Richard Nixon lets us all play the historian. Given that his public life coincided with the emergence of the modern communications industry, we have no shortage of pictures and words on which to base our judgment. You'd think our task would be easy.
The Checkers speech. The kitchen debate with Khrushchev. The Kennedy-Nixon debates. The Watergate press conferences. The resignation speech. The David Frost interviews.
Unlike with other heroes and villains in America's past, we in the modern age feel less reliance on historians for judgments. We can't know for sure what George Washington was really like, or what Billy the Kid was really like. But when it comes to the major figures of our time, we're under no such handicap: We saw what we saw, we heard what we heard.
So how come we didn't all see and hear the same things when it comes to Richard Nixon?
The instinctive reaction is to say that the reflecting pool of partisan politics refracts light and sound.
Though certainly no extremist, Nixon played partisan politics for much of his life. That in itself would have been enough to engender mixed feelings about him. As much as anyone, he reveled in the knockdown, drag-out nature of the skirmishing and preferred bare knuckles to gloves. One is tempted to say this physically awkward, lifelong piano player couldn't fight with his fists, so he forged his manhood by fighting with brains and guile.
To anyone who understands that context, it's an easy leap to understand that being a man and playing hardball meant being not only able to dish it out, but also to take it.
How Nixon loved to dish it out. But he prided himself on taking it, as well. He thought the Kennedys may have cheated him in 1960, but he took it and didn't challenge the election, although some historians think he may have had a case. He decided after the 1972 election that he was going to let his enemies have it. Instead of rising above the fray and saying, "No, we won't play the game that way," Nixon said, "Oh, so \o7 that's\f7 the way they want to play it, huh . . . ?"
Had he chosen the former, no one would be debating his place in contemporary American history.
And though he no doubt thought the media and other enemies stole the presidency from him in 1974, he took it then, too--in the sense that he decided almost immediately that he wouldn't let it destroy him. To have given in would have proved others had gotten the best of him. Better to set sights on another battle ahead--the battle to regain credibility.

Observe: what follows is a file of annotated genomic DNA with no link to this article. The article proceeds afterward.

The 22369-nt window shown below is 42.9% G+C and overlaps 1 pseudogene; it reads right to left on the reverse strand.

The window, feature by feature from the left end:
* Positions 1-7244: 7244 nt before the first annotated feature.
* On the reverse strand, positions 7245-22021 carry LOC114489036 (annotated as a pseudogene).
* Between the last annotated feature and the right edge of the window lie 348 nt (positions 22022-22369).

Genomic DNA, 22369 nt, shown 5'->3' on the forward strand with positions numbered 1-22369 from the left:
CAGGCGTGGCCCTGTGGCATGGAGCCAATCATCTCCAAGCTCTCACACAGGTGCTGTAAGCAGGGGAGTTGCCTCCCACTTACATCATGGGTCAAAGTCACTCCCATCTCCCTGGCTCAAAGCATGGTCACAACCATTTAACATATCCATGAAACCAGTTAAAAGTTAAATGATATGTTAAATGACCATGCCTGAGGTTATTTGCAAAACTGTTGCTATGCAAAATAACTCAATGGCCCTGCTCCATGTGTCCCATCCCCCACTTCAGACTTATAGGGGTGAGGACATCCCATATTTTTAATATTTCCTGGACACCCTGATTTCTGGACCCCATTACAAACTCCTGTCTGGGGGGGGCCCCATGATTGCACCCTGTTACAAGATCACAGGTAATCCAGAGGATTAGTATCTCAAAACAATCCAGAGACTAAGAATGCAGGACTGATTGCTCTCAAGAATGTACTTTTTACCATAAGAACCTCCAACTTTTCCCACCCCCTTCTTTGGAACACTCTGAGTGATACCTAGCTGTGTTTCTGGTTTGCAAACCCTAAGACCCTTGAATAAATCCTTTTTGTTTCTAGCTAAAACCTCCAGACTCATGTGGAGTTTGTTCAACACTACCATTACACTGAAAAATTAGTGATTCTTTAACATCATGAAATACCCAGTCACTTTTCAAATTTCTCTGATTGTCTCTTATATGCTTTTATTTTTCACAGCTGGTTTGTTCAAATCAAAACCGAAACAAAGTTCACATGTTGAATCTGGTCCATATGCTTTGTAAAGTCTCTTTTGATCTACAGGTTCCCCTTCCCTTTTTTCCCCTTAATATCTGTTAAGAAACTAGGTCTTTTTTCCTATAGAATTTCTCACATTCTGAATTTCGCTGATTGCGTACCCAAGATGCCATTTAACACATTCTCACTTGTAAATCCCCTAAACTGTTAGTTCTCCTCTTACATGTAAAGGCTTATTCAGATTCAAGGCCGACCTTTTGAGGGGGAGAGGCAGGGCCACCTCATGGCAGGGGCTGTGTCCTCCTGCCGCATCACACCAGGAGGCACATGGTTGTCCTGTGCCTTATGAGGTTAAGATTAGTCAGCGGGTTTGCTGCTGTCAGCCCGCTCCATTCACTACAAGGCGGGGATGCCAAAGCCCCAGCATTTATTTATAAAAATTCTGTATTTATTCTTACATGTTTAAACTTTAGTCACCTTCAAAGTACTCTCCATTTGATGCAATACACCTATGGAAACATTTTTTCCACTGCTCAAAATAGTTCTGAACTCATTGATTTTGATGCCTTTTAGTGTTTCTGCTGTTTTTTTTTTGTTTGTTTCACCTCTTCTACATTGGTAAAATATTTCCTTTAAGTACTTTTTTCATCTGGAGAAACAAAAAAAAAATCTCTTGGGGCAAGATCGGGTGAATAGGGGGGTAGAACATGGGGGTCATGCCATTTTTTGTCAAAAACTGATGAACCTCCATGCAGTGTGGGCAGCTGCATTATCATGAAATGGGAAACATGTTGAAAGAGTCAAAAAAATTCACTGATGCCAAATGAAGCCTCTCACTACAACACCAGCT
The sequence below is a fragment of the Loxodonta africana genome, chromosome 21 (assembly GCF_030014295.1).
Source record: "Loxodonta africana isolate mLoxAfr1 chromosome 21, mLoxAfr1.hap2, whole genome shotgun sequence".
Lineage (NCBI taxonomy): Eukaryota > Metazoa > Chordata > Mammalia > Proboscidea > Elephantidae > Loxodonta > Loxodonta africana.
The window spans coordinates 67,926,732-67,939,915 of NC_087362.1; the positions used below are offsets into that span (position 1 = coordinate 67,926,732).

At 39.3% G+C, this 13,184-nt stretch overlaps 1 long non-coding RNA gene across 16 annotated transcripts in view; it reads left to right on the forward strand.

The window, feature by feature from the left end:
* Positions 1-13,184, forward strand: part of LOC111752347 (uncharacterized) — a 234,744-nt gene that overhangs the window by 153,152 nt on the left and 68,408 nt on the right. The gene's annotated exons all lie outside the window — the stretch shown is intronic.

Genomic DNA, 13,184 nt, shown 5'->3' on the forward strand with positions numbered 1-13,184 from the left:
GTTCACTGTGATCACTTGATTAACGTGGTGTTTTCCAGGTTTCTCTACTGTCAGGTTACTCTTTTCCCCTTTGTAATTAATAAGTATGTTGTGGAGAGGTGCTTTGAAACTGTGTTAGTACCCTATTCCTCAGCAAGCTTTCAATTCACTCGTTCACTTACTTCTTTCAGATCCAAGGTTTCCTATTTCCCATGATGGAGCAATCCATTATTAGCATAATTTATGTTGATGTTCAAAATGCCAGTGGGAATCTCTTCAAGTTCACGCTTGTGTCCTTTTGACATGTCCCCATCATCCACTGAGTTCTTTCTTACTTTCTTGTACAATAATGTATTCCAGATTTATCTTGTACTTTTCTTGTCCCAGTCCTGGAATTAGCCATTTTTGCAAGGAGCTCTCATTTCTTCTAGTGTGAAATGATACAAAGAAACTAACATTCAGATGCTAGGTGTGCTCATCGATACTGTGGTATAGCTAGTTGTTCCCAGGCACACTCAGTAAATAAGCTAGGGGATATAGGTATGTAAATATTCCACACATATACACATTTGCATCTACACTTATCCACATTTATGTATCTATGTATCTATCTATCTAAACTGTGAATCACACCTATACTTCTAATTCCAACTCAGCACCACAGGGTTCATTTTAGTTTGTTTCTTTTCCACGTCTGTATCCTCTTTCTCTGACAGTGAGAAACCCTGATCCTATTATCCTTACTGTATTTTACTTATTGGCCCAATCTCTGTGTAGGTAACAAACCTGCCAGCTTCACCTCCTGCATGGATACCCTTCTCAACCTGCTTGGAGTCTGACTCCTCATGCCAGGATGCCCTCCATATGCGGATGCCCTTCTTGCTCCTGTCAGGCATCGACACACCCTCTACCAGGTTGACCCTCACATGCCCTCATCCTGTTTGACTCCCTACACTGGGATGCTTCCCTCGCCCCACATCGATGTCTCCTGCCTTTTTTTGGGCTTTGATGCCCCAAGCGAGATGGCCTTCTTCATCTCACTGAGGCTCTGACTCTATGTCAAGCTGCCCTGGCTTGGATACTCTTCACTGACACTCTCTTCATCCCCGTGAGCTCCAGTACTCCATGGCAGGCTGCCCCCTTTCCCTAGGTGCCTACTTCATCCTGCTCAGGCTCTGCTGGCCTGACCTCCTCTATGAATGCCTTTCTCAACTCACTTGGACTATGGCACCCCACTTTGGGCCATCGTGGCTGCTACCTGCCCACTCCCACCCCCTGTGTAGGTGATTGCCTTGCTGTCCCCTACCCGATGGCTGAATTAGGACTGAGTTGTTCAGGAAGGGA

And from what we've heard in recent days, much of the outpouring of affection toward Nixon stems from the fact that he "took it." He absorbed the most public humiliation of any President in history, and he took it. And survived it. For large segments of the American population, that amounted to an honorable deed. In some quarters, it accords him hero status.
Indeed, most of the talk since Nixon's death has centered not on politics but on personality. The words heard most frequently to describe him seem to be "complicated," "enigmatic" and "dark side/bright side" splits.
Part of the reason we may find that fascinating today is that it's so unlike the vogue. With celebrities and public figures surrendering to a manic desire to tell us everything about themselves, from repressed memories to their inner child, Nixon appeared not to know or care about such things.
Why should he worry about 15 minutes of fame when he'd had nearly 50 years of it? Just eschewing today's pop culture elevated Nixon's status in recent years.
The country's central ambivalence toward Nixon's life, of course, centers on his presidential years of 1969 to 1974. What came before and what came after only served to frame that critical 5 1/2 years in his and our lives.
Nixon reflected much of American folklore in that he often spoke in homilies--never give up, forgive your enemies, do what you think is right. Those sentiments make up part of our collective national storehouse of "traditional values," and, as such, drew many people to Richard Nixon's side.
The persistent question was whether you believed him or not. Some accepted what he said at face value; others saw it as someone who had memorized the catechism but couldn't live its teachings.
Another crucial factor in public feeling about Nixon is that his presidency occurred during the fermenting of intense generational and racial splits in the country. To the Silent Majority to which he catered, Nixon represented the sentry at the gate--an Establishment bulwark against the longhairs and civil rights activists who seemed intent on turning everything upside down.
To people worried about the future of the country, the politics of Watergate seemed trivial, indeed. As such, many people didn't pay attention. Despite its place in modern political drama, we should remember that many people didn't bother to immerse themselves in the details at the time.